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text 2019-01-17 02:27
Reading progress update: I've read 60 out of 247 pages.
The Sergeant's Cat & Other Stories - Janwillem van de Wetering

and here we are - now that I’ve read the story called ‘The Sergeant’s Cat’, I can tell you a bit about the sergeant’s cat. she’s named Tabriz (I’m gonna keep that in mind, if I ever get another cat), and she is Sergeant de Gier’s cat...and unfortunately, um, she gets threatened with a stiletto by a nasty man who works for another, nastier fellow. I didn’t like that, I’ll tell you, but Tabriz was not harmed, and in fact the Sergeant had her moved to a safe house until the murder causing threats and intimidation to the cops (and one of their pets!) could be solved. de Gier was fueled to turn up the heat, for of course no one threatens his cat and gets away with it!

 

I’m three stories into this collection - my intro to the crimesolver duo featured (I like them), and to the strange feel to these quick affairs (I like them, too). hopefully, all cats will be left alone from now on, but if not, de Gier will obviously be taking it very seriously.

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review 2019-01-16 20:10
FINDING YOUR WAY BACK HOME IN A SLEEK JET FIGHTER ON A FOGGY CHRISTMAS EVE IN 1957
The Shepherd - Frederick Forsyth

This is an intensely dramatic and wonderfully told short story about a young Royal Air Force (RAF) fighter pilot's struggle to make it home to the UK from West Germany in his DeHavilland Vampire jet fighter on the night of Christmas Eve 1957. Frederick Forsyth - one of my favorite writers - was himself at 20 the youngest fighter pilot in the RAF little more than 60 years ago - and his evocation of the sensation and perils of flight in a sleek and swift, single-engine jet fighter, puts the reader both in the pilot's head as well as the cockpit.

Why "THE SHEPHERD" has not been adapted for the TV screen (to the best of my knowledge) escapes me.
  

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review 2019-01-16 18:43
In the Shadow of Agatha Christie / compiled by L. Klinger
In the Shadow of Agatha Christie: Classic Crime Fiction by Forgotten Female Writers: 1850-1917 - Leslie S. Klinger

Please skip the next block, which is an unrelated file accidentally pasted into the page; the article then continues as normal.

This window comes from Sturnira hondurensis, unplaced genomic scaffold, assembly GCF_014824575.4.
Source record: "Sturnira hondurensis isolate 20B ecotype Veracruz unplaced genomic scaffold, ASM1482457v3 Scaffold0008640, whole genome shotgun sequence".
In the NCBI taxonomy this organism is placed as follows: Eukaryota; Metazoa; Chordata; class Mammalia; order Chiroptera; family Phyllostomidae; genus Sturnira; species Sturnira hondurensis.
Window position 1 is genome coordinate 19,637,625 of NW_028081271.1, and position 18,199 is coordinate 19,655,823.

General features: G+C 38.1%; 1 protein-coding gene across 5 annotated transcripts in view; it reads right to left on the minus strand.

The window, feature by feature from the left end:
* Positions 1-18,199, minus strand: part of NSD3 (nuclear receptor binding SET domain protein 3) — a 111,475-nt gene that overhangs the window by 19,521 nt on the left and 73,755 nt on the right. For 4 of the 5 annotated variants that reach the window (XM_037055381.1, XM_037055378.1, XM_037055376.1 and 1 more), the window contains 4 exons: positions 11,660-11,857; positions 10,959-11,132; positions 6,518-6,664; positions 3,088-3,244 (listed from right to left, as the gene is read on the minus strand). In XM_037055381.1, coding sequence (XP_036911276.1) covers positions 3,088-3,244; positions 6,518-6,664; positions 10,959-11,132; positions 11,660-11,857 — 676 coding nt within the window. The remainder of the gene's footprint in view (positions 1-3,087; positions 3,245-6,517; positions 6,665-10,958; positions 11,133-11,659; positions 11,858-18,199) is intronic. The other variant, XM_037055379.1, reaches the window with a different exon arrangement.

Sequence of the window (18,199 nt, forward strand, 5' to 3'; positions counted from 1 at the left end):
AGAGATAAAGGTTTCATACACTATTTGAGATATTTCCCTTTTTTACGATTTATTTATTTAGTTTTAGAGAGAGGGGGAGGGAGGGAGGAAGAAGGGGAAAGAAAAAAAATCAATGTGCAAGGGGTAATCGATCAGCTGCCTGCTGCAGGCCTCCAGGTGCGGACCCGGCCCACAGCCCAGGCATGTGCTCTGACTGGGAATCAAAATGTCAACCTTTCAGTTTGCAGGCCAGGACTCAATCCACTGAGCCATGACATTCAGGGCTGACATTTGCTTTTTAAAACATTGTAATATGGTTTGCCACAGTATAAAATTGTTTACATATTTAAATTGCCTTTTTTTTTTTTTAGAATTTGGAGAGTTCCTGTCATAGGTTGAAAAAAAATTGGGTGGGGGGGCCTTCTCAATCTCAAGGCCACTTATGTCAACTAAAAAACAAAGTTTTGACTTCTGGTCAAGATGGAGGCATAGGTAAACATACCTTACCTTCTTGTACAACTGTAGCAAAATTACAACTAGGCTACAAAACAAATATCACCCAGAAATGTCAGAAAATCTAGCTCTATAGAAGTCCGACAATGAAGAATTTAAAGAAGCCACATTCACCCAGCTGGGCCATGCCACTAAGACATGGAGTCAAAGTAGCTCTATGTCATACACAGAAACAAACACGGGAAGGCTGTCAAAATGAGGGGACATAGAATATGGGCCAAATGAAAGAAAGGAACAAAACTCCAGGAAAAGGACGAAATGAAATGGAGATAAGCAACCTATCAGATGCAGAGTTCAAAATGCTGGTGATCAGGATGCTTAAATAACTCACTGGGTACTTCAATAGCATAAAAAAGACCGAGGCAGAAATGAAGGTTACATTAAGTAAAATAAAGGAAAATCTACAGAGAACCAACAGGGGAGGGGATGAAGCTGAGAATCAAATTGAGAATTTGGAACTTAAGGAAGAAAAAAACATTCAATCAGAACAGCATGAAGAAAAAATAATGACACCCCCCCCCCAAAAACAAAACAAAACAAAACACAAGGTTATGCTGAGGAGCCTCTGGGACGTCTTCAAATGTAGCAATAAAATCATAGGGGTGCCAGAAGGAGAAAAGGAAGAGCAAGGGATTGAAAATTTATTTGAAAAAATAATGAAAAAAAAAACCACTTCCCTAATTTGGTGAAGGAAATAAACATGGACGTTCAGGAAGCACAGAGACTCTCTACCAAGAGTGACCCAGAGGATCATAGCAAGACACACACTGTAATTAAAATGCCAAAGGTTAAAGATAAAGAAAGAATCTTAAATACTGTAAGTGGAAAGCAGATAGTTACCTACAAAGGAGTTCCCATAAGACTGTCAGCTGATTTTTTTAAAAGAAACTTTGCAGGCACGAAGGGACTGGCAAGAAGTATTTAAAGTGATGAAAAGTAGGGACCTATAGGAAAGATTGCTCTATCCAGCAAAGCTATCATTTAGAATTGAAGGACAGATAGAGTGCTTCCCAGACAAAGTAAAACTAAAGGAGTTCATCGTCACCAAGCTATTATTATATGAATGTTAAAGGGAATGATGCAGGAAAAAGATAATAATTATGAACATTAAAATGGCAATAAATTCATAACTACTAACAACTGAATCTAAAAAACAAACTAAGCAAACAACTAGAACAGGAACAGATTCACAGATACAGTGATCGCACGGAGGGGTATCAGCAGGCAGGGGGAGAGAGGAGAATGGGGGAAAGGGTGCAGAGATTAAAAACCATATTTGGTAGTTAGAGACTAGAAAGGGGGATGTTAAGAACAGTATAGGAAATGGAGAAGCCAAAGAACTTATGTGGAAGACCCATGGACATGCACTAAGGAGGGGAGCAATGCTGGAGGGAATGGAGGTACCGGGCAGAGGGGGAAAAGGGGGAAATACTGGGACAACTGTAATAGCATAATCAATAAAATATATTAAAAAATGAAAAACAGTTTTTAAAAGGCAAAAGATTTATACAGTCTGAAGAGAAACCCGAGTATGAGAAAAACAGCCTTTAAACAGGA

Agatha Christie is undoubtedly the world’s best-selling mystery author, hailed as the “Queen of Crime,” with worldwide sales in the billions. Christie burst onto the literary scene in 1920, with The Mysterious Affair at Styles; her last novel was published in 1976, a career longer than even Conan Doyle’s forty-year span.

The truth is that it was due to the success of writers like Anna Katherine Green in America; L. T. Meade, C. L. Pirkis, the Baroness Orczy, and Elizabeth Corbett in England; and Mary Fortune in Australia that the doors were finally opened for women crime-writers. Authors who followed them, such as Patricia Wentworth, Dorothy Sayers, and, of course, Agatha Christie would not have thrived without the bold, fearless work of their predecessors—and the genre would be much poorer for their absence. So while Agatha Christie may still reign supreme, it is important to remember that she did not ascend that throne except on the shoulders of the women who came before her—and inspired her—and who are now removed from her shadow once and for all by this superb new anthology by Leslie S. Klinger.

 

A historically interesting collection of short stories by women in the crime/mystery genre. They are products of their time, published before the likes of Agatha Christie and Dorothy L. Sayers. Don’t go into this volume expecting the quality of those two talented women writers!